The first two nights occurred across the weekend, on the Saturday and Sunday evenings, while on Monday the violence recommenced after the rioters had been taken in and questioned by Middlesbrough’s police court. Crowds again gathered in Cannon Street and random attacks were enacted against journalists and bystanders, resulting in more serious clashes with the police throughout the day. Rioters also moved throughout the town, smashing the windows of a Pakistani family’s house on Russell Street, and on Newport Road chasing three officials of the Pakistani High Commission who were investigating the incident. Trouble broke out again for the fourth and final night two days later, after the funeral of John Hunt, as a group of men smashed the windows of Carlisle Café in Sussex Street.
The events led to £1200 of damage and fifty-five court prosecutions, and caused many South Asian families to flee to relatives elsewhere in Teesside such as Hartlepool and Darlington. Local reactions to the riot denied any significant racial and political influence, preferring instead to stigmatise local youths and the growth of ‘teddy boy’ violence. On Monday 20th, the Evening Gazette led with the headline ‘Hooliganism – no racial conflict’, and the MP for Middlesbrough East, Hilary Marquand, stated boldly that Middlesbrough was ‘not a centre for racial prejudice’.
These denials were part of an avoidance tactic that still affects and hinders productive conversations today. In reality, it was likely that the tensions which led to the riots had been bubbling away for at least a month; at the end of July, when the Taj Mahal café had first opened, a gang of five hundred people had surrounded it, chanting racist slurs. They had eventually been dispersed by police.
The 60s would prove a difficult decade. It was the decade of the Commonwealth Immigrants Act of 1962, which placed new restrictions on Commonwealth migrants; of Enoch Powell and his ‘Rivers of Blood’ speech; and of the creation of the white nationalist National Front as a significant political force. In Middlesbrough, but beyond the local South Asian and West Indian communities, stood the rough caricature of the subversive outsider. People were welcomed for their labour and then magicked into a social drain, a leech, when it suited.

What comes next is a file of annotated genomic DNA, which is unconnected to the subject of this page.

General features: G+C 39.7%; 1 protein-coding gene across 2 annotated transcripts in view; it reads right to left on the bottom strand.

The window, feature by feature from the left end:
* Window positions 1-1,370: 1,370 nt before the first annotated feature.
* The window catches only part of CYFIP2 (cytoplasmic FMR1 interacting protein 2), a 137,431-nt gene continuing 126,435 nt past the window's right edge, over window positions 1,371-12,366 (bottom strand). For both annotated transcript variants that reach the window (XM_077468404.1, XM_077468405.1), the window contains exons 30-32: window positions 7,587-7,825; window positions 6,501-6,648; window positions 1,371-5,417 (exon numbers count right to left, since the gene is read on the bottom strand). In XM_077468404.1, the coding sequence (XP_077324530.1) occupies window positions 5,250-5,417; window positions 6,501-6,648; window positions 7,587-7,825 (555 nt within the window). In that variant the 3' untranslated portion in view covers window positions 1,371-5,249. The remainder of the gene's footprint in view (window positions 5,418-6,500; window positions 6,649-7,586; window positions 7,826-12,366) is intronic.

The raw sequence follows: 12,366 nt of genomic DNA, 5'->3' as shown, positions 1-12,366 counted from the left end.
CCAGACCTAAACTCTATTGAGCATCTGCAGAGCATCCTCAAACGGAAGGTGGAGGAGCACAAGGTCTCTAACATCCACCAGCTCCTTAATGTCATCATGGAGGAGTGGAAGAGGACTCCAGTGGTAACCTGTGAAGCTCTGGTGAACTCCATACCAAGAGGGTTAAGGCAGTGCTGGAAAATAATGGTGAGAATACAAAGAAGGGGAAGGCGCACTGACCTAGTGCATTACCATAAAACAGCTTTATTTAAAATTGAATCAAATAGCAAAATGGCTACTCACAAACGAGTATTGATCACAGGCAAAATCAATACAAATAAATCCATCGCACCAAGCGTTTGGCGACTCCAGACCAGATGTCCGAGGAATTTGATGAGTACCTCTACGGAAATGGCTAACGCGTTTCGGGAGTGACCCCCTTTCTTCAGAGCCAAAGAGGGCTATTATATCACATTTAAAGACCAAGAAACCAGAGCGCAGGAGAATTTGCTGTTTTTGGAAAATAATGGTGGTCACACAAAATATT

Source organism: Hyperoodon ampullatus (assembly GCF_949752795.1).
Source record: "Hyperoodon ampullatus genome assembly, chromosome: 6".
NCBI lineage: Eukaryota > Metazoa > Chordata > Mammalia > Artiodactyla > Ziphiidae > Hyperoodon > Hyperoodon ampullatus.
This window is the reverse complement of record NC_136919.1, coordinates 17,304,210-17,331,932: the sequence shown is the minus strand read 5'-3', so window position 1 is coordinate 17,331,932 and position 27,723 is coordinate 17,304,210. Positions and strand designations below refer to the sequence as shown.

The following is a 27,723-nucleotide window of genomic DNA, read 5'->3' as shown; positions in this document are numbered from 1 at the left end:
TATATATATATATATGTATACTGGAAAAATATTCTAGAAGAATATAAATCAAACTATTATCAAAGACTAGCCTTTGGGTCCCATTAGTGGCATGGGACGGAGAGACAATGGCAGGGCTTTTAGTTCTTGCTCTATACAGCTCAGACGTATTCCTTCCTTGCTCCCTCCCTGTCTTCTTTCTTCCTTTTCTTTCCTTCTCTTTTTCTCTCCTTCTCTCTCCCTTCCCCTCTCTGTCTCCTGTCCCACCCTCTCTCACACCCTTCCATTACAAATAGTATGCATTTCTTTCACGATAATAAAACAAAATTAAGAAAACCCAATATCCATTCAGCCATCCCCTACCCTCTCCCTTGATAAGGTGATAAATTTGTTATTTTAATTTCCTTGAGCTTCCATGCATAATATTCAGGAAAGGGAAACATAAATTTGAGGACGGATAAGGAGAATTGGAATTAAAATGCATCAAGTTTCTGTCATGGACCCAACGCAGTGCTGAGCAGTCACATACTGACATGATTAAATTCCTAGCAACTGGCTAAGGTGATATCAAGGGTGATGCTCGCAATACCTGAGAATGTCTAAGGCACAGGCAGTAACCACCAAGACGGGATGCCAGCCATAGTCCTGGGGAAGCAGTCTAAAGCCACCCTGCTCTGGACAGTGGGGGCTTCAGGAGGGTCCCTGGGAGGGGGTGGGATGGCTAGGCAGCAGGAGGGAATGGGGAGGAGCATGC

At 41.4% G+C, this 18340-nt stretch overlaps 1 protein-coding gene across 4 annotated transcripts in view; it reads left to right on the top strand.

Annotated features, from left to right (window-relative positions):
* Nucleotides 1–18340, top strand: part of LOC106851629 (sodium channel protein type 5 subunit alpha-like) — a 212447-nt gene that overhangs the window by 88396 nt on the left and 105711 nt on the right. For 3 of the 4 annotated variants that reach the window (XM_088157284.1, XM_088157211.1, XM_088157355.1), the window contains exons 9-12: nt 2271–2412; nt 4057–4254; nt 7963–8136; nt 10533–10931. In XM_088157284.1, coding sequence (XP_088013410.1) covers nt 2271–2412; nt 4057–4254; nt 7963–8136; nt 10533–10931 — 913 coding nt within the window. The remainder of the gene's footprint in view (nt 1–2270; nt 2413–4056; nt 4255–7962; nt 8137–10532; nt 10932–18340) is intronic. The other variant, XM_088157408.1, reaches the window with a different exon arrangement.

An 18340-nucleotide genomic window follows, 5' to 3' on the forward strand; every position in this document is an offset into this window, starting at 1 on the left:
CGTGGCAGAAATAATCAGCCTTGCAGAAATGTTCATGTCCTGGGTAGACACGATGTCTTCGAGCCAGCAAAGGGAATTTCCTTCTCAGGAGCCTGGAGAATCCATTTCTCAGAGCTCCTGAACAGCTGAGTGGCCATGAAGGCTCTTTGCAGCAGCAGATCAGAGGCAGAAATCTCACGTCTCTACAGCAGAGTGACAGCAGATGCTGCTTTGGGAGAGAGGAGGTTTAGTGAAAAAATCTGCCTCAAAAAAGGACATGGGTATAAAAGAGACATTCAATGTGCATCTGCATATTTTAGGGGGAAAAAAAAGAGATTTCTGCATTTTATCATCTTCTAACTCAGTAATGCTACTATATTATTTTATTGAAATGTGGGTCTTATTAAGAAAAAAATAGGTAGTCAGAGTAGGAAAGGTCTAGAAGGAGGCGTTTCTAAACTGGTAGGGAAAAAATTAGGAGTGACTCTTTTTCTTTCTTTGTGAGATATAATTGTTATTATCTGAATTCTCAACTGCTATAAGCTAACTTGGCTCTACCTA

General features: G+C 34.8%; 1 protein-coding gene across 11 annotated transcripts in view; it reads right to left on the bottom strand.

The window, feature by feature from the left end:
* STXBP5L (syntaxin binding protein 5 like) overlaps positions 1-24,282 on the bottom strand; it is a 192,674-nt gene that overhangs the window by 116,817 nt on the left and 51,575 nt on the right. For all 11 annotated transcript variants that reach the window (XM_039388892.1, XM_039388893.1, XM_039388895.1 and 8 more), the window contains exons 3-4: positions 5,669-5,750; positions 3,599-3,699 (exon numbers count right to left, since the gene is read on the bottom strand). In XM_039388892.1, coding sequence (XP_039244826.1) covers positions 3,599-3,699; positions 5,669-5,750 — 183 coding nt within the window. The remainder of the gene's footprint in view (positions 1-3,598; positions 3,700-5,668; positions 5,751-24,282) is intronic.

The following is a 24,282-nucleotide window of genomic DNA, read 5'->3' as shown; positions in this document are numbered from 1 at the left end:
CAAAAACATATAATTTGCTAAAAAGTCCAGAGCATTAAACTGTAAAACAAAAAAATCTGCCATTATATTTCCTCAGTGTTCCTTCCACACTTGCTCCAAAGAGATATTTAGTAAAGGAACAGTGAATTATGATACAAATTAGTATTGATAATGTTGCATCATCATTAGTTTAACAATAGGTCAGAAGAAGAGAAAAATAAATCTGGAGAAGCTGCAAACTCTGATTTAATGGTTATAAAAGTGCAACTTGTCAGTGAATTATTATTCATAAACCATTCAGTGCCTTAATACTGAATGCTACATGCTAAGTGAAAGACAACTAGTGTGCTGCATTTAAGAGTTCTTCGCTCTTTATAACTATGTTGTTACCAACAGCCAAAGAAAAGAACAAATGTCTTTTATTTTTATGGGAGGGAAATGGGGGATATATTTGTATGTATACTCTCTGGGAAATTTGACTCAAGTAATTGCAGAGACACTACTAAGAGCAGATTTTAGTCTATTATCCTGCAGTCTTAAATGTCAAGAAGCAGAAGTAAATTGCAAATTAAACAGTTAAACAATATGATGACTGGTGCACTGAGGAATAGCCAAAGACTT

This bleak part of Britain’s history, built on and justified by the ideology of white supremacy, echoes in the dishonest ‘debates’ about asylum seekers, thinly veiled condemnations of the Black Lives Matter movement, and the ongoing Windrush and deportation scandals. Only last year the mayor of Middlesbrough, independent Andy Preston, railed against ‘political correctness’ and called recent immigration into Middlesbrough a ‘clash of cultures’ which resulted in ‘large scale anti-social behaviour’ and ‘gang violence’. Preston also caused controversy this year with his comments on BLM. Like those ignorant politicians and journalists of the 60s, he urged people to ignore the ‘careless talk in the media about white privilege’.
To avoid this rhetoric culminating in violence as it did almost 60 years ago, politicians and communities in Middlesbrough and beyond need to come to terms with their histories, not only since the 60s and in Britain, but before and beyond. Without a new and vastly improved perspective on education and the role of race in our national history, we will continue inheriting the worst from our ancestors by allowing innocent people to suffer.
- JOURNAL ARTICLE: ‘Middlesbrough 1961: A British Race Riot of the 1960s?’
- BOOK: John Bull’s Island: Immigration and British Society – Colin Holmes
- BOOKLET: A Town of Immigrants: Histories of Migration – Tosh Warwick